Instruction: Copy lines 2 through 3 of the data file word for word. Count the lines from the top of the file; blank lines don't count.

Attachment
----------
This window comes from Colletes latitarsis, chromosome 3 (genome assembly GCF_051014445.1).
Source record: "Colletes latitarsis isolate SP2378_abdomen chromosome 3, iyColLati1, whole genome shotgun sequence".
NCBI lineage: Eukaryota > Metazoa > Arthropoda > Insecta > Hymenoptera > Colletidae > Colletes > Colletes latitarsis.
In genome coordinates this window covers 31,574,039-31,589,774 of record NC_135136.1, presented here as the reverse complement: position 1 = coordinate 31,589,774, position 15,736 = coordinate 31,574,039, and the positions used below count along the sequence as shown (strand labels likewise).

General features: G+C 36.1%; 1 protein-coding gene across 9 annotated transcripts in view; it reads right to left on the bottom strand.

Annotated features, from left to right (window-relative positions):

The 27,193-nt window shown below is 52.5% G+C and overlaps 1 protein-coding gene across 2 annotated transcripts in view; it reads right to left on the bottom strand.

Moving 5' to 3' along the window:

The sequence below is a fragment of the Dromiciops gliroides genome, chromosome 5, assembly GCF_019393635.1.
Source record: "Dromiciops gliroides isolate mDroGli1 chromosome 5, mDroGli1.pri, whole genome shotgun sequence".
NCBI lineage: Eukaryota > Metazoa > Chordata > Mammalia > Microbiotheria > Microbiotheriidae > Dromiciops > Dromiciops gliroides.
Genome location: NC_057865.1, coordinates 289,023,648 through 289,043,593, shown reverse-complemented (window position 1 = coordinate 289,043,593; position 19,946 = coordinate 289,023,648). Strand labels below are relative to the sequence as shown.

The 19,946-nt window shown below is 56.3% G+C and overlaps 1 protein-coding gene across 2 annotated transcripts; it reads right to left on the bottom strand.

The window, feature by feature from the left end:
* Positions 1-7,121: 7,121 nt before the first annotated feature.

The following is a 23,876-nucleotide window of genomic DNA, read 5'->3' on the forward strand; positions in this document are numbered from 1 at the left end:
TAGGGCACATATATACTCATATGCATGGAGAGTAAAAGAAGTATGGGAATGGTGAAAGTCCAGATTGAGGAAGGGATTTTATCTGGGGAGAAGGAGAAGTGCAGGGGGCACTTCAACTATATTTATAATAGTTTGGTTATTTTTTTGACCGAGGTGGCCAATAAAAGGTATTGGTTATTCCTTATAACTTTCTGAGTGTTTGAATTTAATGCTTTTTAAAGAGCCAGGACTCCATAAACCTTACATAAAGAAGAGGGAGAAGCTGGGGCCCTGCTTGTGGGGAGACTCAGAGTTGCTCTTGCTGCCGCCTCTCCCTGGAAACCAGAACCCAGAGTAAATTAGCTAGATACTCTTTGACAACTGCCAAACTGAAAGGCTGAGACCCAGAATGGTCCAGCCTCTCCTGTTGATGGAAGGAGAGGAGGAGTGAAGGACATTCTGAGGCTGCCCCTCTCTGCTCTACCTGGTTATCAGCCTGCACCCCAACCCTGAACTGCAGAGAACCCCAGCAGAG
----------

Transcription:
Source record: "Colletes latitarsis isolate SP2378_abdomen chromosome 3, iyColLati1, whole genome shotgun sequence".
NCBI lineage: Eukaryota > Metazoa > Arthropoda > Insecta > Hymenoptera > Colletidae > Colletes > Colletes latitarsis.